Newspaper article The Florida Times Union

Lawmakers Ponder Nursing Home Cuts State Can't Reduce Payments to Facilities without Compromising Quality, Officials Say

Newspaper article The Florida Times Union

Lawmakers Ponder Nursing Home Cuts State Can't Reduce Payments to Facilities without Compromising Quality, Officials Say

Article excerpt

ATLANTA -- Top lawmakers are questioning whether the state can

cut government payments to Georgia nursing homes $38 million

without producing dire consequences for the 33,000 elderly and

disabled Medicaid patients in long-term care facilities.

The state House and Senate appropriations committees met

yesterday to get some answers from officials who run the state's

$3.2 billion Medicaid program.

The state Department of Medical Assistance plans to reduce

payments to nursing homes starting July 1, and industry

officials say it could lead to staff layoffs and possibly force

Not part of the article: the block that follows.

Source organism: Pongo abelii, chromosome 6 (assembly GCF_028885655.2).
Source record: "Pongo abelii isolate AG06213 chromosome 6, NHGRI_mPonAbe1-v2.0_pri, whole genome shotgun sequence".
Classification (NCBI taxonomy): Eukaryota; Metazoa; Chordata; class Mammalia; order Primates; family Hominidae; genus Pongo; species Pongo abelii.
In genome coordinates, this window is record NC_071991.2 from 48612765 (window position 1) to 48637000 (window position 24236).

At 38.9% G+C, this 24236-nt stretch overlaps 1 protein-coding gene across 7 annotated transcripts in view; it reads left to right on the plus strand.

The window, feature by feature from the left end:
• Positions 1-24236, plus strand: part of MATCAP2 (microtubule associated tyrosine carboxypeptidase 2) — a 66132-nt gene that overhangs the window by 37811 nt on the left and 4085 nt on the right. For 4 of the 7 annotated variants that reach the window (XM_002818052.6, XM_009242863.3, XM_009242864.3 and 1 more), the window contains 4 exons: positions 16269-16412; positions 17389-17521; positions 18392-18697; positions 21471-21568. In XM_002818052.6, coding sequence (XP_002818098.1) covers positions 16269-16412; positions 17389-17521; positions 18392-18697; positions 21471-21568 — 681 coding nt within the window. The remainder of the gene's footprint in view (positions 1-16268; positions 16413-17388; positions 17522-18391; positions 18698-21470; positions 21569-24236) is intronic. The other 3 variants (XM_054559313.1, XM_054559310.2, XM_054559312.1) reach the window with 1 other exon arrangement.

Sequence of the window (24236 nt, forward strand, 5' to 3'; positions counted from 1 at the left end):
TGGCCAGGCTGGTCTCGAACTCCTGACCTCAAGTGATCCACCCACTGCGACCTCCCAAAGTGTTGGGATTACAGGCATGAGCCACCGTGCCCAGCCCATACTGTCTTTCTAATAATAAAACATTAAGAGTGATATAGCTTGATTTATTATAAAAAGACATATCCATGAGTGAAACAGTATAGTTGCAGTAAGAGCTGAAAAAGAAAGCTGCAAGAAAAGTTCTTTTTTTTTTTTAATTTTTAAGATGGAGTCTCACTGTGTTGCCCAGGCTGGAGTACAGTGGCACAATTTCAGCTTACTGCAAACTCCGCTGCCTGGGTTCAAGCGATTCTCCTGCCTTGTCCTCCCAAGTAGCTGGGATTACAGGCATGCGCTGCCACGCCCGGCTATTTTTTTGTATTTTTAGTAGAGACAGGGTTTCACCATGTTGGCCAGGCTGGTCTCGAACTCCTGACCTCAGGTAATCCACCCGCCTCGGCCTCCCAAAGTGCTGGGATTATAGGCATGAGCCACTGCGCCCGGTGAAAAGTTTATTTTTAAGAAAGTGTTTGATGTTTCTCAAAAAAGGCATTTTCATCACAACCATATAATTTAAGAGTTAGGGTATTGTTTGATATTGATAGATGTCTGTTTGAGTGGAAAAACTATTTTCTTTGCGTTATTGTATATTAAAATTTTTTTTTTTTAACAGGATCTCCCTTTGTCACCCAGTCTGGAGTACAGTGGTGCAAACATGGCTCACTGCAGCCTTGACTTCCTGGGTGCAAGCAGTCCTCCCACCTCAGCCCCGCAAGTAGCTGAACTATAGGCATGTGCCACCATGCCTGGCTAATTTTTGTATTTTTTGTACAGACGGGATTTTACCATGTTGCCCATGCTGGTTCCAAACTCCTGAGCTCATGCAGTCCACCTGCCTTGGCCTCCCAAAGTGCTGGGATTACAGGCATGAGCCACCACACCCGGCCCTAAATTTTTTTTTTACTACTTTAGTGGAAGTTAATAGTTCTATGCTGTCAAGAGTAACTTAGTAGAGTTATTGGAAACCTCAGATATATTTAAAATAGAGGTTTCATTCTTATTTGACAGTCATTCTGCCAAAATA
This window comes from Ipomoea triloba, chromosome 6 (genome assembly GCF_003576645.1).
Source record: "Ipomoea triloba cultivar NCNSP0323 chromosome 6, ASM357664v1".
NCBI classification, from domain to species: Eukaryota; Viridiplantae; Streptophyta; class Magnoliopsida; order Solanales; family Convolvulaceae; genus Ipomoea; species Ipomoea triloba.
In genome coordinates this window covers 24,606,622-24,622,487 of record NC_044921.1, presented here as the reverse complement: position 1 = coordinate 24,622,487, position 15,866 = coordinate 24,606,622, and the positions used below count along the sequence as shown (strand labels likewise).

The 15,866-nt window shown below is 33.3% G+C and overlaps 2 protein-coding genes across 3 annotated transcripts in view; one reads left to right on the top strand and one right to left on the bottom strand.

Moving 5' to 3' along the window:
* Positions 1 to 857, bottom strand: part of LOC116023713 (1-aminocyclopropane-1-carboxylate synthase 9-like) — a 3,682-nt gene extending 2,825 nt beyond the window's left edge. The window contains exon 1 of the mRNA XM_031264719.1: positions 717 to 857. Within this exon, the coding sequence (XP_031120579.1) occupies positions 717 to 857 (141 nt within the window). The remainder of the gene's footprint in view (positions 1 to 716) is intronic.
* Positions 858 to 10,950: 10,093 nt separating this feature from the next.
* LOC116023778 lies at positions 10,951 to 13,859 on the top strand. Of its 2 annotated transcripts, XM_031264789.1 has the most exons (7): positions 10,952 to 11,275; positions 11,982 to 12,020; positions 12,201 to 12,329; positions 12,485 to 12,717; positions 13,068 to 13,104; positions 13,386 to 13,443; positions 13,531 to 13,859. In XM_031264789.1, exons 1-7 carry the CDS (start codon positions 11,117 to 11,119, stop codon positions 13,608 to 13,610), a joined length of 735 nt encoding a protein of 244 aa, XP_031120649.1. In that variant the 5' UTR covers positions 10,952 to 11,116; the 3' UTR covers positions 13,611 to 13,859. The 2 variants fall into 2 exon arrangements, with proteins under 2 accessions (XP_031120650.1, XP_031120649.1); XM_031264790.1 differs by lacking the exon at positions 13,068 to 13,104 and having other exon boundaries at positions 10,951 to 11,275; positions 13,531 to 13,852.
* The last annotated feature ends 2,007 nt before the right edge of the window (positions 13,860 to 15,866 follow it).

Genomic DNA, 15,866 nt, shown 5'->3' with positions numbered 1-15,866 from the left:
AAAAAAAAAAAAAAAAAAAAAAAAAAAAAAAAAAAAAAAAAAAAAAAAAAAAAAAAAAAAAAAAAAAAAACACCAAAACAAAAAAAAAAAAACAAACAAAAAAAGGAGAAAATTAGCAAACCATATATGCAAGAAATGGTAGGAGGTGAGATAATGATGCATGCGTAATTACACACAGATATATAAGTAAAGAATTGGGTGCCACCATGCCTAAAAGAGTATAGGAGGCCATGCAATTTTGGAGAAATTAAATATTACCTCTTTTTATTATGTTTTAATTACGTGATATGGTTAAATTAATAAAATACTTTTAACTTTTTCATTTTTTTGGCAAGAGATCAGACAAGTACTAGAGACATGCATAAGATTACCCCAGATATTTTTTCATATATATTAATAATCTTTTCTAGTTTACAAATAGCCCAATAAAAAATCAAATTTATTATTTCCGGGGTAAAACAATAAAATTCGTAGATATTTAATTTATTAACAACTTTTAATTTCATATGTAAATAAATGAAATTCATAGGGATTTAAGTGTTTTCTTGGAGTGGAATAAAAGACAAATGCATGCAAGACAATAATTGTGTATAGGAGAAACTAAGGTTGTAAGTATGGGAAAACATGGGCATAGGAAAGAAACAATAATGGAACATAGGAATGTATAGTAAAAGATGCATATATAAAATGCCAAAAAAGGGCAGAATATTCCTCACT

them to buy cheaper food and supplies for residents.

Legislators, who approve the state Medicaid budget, are hearing

the results may be even worse.

"There has been considerable talk about patients being put out

of nursing homes . . .," said Rep. Terry Coleman, D-Eastman,

chairman of the budget-writing House Appropriations Committee.

"I don't see how we can cut too much without hurting the people

we care for," added Rep. Buddy Childers, D-Rome, chairman of the

House Health and Ecology Committee.

Medicaid officials earlier this month released a new formula

for reimbursing nursing homes that would shrink payments for

nursing care, food services, housekeeping and administrative

costs at the state's 341 nursing homes.

The state Medicaid board will vote on the new reimbursement

formula next month.

The Medicaid officials say some nursing homes could afford the

cutbacks if they'd simply stop paying their executives so much.

Overall, nursing homes would lose $38 million in state and

federal reimbursements.

Medicaid officials say they have no choice.

DMA Commissioner Marge Smith told lawmakers her Medicaid agency

will need millions of dollars more each year just to keep up

with the current funding priorities for the program, which also

provides health care for the poor and disabled.

Meanwhile, Congress is debating cutting federal grants sent to

states to help run the program. …

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